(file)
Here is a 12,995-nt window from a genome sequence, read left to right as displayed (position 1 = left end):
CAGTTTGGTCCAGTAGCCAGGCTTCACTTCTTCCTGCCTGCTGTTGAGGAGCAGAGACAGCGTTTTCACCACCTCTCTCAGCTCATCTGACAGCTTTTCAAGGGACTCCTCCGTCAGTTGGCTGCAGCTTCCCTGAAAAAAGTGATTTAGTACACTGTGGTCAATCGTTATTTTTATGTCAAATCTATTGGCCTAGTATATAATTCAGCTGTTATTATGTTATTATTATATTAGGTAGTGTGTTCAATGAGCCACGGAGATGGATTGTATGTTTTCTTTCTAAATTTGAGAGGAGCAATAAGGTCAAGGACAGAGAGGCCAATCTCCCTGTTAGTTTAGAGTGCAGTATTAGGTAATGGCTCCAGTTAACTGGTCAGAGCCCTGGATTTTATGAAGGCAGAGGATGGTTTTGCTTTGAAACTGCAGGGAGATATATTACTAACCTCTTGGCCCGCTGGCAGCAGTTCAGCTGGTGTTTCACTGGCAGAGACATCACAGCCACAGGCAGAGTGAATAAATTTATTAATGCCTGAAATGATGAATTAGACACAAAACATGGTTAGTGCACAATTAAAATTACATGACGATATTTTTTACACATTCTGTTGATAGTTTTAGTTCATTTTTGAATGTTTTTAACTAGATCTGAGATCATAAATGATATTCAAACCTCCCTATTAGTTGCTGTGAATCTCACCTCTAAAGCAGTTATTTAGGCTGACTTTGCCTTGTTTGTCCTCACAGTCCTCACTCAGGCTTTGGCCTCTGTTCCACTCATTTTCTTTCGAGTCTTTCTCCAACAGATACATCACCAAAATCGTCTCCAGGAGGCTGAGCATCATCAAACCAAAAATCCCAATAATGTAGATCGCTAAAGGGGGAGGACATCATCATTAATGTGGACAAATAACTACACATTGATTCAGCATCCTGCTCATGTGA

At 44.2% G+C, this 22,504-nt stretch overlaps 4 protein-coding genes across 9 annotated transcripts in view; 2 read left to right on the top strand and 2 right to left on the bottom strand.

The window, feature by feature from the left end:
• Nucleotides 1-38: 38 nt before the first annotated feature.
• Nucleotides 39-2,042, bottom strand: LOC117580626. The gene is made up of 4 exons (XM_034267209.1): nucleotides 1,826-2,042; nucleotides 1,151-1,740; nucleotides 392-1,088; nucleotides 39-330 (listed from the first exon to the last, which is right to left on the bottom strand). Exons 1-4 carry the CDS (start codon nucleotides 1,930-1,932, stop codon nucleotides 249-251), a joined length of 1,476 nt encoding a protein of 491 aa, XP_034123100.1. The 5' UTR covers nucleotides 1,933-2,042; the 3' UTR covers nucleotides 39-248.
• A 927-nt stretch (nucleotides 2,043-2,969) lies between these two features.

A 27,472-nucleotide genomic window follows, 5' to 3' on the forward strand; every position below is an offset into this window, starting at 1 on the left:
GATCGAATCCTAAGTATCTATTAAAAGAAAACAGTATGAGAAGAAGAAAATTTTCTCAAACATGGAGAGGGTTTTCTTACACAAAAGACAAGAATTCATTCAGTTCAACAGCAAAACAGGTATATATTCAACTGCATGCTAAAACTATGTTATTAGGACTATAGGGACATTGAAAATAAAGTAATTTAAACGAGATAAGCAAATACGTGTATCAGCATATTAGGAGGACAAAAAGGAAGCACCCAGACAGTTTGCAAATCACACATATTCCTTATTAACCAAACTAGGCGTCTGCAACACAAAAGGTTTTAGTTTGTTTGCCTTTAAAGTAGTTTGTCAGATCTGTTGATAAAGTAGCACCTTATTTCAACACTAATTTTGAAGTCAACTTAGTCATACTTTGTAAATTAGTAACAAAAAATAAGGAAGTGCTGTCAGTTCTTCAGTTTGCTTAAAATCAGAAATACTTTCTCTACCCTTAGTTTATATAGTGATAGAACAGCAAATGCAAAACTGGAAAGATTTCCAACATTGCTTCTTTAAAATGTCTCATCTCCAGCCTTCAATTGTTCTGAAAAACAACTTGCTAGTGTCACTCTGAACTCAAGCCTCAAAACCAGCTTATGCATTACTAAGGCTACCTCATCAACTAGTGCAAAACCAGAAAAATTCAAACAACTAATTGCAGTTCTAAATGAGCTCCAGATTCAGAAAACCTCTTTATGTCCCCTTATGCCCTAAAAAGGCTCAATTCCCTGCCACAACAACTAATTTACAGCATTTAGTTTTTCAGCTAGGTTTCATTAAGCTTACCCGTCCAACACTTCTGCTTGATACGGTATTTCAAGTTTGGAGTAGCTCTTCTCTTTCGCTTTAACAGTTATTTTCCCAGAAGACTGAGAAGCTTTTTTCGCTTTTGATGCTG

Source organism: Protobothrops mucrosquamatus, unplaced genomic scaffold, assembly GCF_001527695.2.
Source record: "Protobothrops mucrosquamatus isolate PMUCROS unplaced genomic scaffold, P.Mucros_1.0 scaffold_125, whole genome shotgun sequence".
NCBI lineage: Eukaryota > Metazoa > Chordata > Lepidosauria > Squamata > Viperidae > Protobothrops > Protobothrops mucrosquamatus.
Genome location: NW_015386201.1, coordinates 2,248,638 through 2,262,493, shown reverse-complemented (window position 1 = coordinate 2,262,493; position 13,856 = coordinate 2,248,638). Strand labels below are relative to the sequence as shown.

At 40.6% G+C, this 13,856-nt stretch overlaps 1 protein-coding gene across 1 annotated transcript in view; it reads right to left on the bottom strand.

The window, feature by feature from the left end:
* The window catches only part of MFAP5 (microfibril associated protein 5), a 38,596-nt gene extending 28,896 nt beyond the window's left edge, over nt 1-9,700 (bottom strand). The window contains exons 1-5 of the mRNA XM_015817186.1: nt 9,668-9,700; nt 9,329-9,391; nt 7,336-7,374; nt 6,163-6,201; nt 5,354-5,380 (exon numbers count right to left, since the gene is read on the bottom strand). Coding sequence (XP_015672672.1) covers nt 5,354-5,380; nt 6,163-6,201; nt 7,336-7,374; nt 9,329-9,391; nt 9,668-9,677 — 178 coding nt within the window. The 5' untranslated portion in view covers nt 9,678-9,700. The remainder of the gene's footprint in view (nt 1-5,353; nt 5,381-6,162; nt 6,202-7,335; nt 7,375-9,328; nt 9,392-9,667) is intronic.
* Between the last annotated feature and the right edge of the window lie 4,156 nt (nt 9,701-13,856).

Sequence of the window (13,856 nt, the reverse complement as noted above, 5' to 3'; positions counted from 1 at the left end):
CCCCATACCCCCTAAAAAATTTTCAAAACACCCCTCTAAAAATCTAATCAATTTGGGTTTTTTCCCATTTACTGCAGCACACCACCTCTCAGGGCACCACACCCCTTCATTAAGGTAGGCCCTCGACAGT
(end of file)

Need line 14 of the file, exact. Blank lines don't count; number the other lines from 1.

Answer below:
At 40.6% G+C, this 13,856-nt stretch overlaps 1 protein-coding gene across 1 annotated transcript in view; it reads right to left on the bottom strand.